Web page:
The Maritime Union says information revealed in a New Zealand documentary on the fishing industry must be followed up by a Government inquiry.
The documentary The Great New Zealand Fishing Scandal by investigative journalist Guy Henderson screened on Sky last night and today, and covered developments in the industry since the 1990s.
Maritime Union General Secretary Trevor Hanson says the documentary was accurate and he believes there is much more to be uncovered.
He says fishing industry bosses are driven by “unconstrained greed” and Government had kowtowed to powerful private interests.
“History will judge the actions of some of these people and the industry as a whole.”
He says the treatment of overseas crew on foreign and joint venture “flag of convenience” vessels had been appalling and was an ongoing problem.
Mr Hanson says the system is being used to drive New Zealand workers out of the industry.
He says he is disturbed at how some quota holders, including Maori quota holders, were using overseas crews and refusing to train young New Zealand workers in this industry especially at a time of increasing unemployment.
There were strong connections globally between illegal fishing, exploitation and abuse of workers, and the destruction of the marine environment and fish stocks.
He says the cost of local fish was a concern as overseas demand priced it out of the reach of ordinary New Zealanders, and prices of up to $39 per kilogram needed explanation.
He was concerned about the importation of low quality catfish from China and Vietnam to New Zealand, as well as the processing of New Zealand fish overseas.
The quota system was not providing enough protection for species such as orange roughy.
Mr Hanson says it is standard practice for ship owners to crew vessels with officers and crew of different nationalities, with crew members picked up by corrupt labour hire agencies in developing countries.
Foreign seafarers were often so desperate for work they signed up on oppressive terms and conditions, often went unpaid and were away from their home and families for sometimes years.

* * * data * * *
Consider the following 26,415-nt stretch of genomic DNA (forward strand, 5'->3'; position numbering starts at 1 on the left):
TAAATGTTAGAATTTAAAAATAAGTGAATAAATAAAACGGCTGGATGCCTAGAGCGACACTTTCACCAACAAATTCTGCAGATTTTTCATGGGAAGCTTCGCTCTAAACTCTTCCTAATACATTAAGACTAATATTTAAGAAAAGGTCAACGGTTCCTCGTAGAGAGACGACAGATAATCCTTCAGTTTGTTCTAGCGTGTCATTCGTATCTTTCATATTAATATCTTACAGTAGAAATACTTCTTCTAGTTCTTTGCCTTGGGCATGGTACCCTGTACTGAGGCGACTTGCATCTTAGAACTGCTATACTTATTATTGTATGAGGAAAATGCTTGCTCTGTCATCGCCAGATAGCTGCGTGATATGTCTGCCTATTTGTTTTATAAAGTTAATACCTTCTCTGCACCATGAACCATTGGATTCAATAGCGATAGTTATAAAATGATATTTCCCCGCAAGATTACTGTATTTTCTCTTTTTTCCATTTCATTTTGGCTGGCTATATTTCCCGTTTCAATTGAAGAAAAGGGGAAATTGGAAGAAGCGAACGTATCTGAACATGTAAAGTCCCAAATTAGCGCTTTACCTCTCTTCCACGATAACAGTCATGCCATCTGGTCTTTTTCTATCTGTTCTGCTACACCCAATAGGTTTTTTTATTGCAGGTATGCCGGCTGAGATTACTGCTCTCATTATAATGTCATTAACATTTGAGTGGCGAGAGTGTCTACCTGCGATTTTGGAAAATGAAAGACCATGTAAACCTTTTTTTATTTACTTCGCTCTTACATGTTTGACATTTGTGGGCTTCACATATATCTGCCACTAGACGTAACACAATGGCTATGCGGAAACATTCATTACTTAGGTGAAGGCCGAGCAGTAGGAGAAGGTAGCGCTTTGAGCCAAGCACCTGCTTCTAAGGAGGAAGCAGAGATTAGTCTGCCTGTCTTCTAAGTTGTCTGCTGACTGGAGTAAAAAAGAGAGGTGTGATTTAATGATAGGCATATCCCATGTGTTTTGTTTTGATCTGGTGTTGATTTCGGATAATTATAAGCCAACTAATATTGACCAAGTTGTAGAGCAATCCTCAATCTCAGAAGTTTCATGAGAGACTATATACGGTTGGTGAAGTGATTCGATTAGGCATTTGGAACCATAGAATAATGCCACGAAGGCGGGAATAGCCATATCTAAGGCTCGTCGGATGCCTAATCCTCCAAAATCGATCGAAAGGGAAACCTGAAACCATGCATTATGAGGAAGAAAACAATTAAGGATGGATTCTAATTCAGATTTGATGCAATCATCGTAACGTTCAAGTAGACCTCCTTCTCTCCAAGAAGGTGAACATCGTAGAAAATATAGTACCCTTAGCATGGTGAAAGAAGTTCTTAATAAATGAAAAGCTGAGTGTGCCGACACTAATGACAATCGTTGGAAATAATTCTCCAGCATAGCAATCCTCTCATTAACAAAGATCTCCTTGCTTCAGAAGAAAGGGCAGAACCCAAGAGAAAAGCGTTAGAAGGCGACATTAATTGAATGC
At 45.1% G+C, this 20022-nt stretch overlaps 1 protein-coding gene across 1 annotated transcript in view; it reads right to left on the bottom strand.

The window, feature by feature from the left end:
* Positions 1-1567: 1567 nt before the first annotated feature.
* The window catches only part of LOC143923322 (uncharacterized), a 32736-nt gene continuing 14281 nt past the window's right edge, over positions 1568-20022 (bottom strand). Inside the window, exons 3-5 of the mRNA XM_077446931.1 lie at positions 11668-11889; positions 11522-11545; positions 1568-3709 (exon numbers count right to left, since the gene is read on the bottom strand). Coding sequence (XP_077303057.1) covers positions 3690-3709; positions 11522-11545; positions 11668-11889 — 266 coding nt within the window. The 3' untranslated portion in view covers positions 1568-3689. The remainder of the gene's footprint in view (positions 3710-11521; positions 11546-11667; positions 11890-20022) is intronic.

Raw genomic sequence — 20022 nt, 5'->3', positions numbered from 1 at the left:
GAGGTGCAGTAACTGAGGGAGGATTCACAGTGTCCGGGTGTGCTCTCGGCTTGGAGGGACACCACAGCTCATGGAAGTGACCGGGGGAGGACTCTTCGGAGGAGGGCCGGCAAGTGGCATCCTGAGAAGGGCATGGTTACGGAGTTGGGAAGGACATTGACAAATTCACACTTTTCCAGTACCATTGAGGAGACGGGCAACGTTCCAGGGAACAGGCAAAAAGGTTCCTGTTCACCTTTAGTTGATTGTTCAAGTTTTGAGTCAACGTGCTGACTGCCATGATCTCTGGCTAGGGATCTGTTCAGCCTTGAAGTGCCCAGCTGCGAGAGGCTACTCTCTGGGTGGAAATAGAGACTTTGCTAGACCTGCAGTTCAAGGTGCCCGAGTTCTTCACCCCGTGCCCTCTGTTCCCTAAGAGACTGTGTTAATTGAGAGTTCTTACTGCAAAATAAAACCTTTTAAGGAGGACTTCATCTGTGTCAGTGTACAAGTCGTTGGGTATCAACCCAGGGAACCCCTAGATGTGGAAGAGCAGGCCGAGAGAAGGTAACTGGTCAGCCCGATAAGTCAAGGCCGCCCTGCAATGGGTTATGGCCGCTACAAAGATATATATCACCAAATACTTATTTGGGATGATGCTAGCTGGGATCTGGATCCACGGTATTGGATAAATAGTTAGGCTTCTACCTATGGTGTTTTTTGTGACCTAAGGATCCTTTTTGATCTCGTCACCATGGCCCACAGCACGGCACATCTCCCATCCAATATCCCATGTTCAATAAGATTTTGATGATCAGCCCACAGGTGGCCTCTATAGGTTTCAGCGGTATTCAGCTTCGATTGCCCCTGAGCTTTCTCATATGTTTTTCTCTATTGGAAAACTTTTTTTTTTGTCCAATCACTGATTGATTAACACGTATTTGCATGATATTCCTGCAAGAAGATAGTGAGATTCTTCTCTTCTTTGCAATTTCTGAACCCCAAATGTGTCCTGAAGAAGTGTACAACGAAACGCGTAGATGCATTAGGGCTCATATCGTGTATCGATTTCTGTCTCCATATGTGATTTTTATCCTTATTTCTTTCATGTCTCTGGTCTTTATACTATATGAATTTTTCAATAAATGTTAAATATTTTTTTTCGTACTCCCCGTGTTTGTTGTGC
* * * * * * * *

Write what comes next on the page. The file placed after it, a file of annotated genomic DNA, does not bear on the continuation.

There had been numerous documented cases of crew members not being paid, being underpaid, having their wages eaten up by agency fees, and being verbally and physically abused.
Mr Hanson noted the case of 33-year old Korean fisherman Vo Minh Que, who was drowned in January 2004 in waters 70 kilometres south of Stewart Island.
The victim was flipped overboard from the ‘Tasnui’ by a trawl wire after equipment failure and had bobbed in the ocean nearby to the vessel while a “series of hideously inadequate and half-pie” rescue attempts were made, according to the Southland Times (2 October 2004), whose editorial comment described the incident as a “disgrace” and a “squalid tragedy.”
The Maritime New Zealand report on the drowning of Mr Vo noted how the poor condition of the vessel and the lack of safety gear or procedures contributed to the fatality – problems that had previously been reported by Maritime New Zealand but not acted upon.
“The Maritime Union has done what it can to assist in the incidents that we have come across, this is done entirely on a solidarity basis simply because these crew members have no one else to look after their interests.”
He says the industry is incapable of policing itself and the Government and bureaucracy saw problems with crews as an embarrassment which it was not motivated to do anything about.
Mr Hanson says the Maritime Union had lobbied the Government hard for stronger protections for workers in the industry and this had resulted in some improved regulations around pay and conditions.
But he says that he is concerned about the enforcement of these rules because problems continued to crop up on a regular basis.
Mr Hanson says if New Zealanders want to see the reality of free trade promoted by the Government, they should look no further than the fishing industry a few miles off their own coast.
“We don’t have to go to the Third World to see Third World conditions – the Third World conditions have come to us.”
“The fishing industry and its treatment of overseas crews is a graphic demonstration of the race to the bottom in working conditions. Add this to the damage to fishing stocks and we really have a social and environmental travesty out of sight, out of mind.”
He says the Maritime Union will continue to campaign on the issue which was also the focus of a campaign by the International Transport Workers Federation, comprised of 654 unions representing 4,500,000 transport workers in 148 countries.